An artist's conception of a black hole in globular cluster.
Credit: Benjamin de Bivort; Strader, et al.; NRAO/AUI/NSF
Black holes might seem too monstrous to keep company, but surprising new findings suggest they can live in groups within clusters of stars inside our Milky Way galaxy, researchers say.
The presence of multiple black holes within these clusters might drastically alter the way way these major components of galaxies evolve, scientists added.
"Before this work, there were zero black holes known in Milky Way globular clusters, so even finding one would have been exciting," said lead study author Jay Strader, an astronomer at Michigan State University in East Lansing.
Black holes are the densest objects in the universe, with the largest ones, found at the centers of galaxies, containing millions to billions times more mass than the sun. Stellar-mass size black holes are born from the explosive deaths of stars known as supernovas.
Hundreds of black holes, each with the mass of a star, probably form in globular clusters, spherical collections of hundreds of thousands of stars that orbit the center of the galaxy. However, past research suggested these clusters would never house multiple black holes at any one time. Since black holes are so massive, they tend to fall toward the center of globular clusters, similar to how denser materials made their way to Earth's center during its formation. At the hearts of clusters, these black holes would gravitationally tug at each other and tend to kick all, or perhaps all but one, out of the clusters.
Based on radio emissions, however, scientists have apparently discovered a pair of black holes within the large globular cluster M22, located about 10,600 light-years away in the constellation Sagittarius, near the Milky Way's bulge. M22 is one of the brightest globular clusters in the night sky, and holds nearly a million stars. [The Strangest Black Holes in the Universe]
"Contrary to our previous thoughts, globular clusters might be one of the best places to look for black holes, rather than one of the worst," Strader told SPACE.com.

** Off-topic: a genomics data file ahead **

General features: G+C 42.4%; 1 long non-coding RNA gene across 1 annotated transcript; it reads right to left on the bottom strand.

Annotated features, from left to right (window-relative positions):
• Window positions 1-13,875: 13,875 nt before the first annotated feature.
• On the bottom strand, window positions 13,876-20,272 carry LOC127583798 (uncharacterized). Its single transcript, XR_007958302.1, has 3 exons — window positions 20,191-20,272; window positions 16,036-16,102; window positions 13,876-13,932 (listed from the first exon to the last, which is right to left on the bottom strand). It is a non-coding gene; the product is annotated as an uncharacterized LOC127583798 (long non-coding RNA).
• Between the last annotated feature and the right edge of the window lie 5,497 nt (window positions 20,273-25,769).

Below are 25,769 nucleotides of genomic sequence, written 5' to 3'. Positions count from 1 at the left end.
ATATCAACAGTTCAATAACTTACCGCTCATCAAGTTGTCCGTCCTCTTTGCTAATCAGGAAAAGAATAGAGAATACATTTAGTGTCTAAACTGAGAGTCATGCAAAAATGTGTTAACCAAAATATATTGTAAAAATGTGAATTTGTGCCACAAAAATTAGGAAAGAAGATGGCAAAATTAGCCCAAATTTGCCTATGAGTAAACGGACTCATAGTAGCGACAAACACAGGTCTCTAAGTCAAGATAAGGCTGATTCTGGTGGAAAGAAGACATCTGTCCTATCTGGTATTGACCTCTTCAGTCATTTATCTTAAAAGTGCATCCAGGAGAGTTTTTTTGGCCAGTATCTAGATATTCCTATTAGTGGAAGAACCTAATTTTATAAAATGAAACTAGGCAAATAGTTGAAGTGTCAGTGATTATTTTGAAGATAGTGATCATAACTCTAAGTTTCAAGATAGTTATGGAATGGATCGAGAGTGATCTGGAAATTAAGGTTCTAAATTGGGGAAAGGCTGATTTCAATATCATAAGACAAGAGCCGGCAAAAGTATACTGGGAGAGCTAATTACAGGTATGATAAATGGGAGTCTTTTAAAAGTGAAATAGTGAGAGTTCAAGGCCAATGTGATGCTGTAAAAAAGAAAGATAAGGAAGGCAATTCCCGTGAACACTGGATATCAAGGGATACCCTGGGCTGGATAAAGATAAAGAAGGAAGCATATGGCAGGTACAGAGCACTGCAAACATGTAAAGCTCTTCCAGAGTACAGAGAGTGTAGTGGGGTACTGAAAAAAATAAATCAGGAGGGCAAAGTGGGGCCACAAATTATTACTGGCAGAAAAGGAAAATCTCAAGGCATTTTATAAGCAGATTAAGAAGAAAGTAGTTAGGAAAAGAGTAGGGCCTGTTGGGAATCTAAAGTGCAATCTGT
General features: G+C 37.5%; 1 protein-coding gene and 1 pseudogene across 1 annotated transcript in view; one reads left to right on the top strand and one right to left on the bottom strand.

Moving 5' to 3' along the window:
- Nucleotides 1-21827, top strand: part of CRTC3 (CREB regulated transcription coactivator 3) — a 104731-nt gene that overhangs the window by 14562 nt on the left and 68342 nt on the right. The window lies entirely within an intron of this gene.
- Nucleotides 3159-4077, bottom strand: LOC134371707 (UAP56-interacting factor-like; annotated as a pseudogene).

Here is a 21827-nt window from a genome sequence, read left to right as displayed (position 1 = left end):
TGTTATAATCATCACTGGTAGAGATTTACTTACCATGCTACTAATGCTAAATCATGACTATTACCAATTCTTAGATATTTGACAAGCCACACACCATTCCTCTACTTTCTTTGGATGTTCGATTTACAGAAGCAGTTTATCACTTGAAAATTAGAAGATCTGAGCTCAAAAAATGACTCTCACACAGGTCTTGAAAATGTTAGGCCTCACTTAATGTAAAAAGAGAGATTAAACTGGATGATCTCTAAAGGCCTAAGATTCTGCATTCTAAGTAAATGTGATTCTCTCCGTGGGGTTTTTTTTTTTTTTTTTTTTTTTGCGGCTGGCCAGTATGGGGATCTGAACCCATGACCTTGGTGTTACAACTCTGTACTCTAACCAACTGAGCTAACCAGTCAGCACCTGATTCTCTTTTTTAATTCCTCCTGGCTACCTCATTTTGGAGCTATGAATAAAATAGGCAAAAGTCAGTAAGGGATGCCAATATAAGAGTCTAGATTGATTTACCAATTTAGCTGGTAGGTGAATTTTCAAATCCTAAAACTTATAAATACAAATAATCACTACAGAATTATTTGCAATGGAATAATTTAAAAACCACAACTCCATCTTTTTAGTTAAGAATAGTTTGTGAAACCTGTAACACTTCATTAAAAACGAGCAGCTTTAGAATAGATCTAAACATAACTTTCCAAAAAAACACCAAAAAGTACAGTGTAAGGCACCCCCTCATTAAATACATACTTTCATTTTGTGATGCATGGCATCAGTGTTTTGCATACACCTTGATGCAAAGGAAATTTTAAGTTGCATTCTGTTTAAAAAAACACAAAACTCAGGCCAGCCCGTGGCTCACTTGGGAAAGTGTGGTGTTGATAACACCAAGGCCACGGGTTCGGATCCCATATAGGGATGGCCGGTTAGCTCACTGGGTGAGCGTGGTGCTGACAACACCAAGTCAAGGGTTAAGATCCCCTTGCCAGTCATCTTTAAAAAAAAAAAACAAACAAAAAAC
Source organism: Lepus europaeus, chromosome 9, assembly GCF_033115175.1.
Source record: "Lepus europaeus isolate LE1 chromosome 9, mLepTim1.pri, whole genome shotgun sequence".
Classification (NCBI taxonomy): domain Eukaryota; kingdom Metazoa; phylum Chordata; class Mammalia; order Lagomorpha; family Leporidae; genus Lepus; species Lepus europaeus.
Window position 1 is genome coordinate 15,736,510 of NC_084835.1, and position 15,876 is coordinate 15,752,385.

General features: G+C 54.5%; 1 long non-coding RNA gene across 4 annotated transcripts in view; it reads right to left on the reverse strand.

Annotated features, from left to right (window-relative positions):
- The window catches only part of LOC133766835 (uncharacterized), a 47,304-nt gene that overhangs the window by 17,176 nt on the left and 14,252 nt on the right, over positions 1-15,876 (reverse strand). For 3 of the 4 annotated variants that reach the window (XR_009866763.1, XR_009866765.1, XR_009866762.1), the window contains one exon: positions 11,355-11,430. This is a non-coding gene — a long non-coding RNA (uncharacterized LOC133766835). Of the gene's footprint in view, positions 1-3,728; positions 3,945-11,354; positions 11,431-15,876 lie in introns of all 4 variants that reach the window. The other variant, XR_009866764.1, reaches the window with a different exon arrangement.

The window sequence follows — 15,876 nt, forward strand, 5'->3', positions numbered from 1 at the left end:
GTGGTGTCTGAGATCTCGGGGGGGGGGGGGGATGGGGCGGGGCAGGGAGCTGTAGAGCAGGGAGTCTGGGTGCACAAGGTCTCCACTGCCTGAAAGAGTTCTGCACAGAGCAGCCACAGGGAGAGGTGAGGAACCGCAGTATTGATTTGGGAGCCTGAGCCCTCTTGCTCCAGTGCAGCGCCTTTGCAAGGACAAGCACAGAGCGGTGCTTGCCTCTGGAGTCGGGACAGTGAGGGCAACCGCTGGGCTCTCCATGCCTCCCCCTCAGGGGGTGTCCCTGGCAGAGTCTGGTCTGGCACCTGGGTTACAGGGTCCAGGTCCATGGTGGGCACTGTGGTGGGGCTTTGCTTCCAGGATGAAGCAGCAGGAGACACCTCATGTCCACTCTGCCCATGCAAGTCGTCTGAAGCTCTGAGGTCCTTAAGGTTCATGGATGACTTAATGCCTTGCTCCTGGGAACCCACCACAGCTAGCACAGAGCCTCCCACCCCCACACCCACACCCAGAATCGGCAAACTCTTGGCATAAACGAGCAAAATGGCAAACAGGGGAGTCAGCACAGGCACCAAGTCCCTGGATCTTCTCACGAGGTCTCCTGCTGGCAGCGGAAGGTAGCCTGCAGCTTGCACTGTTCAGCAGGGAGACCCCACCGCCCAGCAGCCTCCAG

And M22 might harbor even more black holes, if they exist without the glowing accretion disks astronomers are accustomed to detecting, Strader added. "We estimate that a population of five to 100 black holes may exist in the cluster," he said.
The researchers detected the two black holes, named M22-VLA1 and M22-VLA2, based on radio emissions captured by the Karl G. Jansky Very Large Array of radio telescopes in New Mexico. These black holes are both binary systems, each possessing a companion star they are ripping matter from. This stolen gas and dust collects around each black hole in a glowing accretion disk, much like water swirling down a drain. The emissions from these disks are what astronomers see — otherwise, black holes are, well, black, and largely hidden against the night sky. The brightness of these disks suggests their black holes are 10 to 20 times more massive than the sun.
"One of the most interesting aspects of this work is that we found the black holes via radio emission," Strader said. "All the other stellar-mass black holes in our galaxy have been discovered by X-ray emission rather than radio. We hypothesize that the reason our sources haven't been seen in previous X-ray searches is that they aren't accreting very much matter at all, so they don't produce the hot accretion disks that glow in the optical and X-rays.
"If this is true, it suggests that radio observations could be a good way to find the quieter accreting stellar-mass black holes in our galaxy."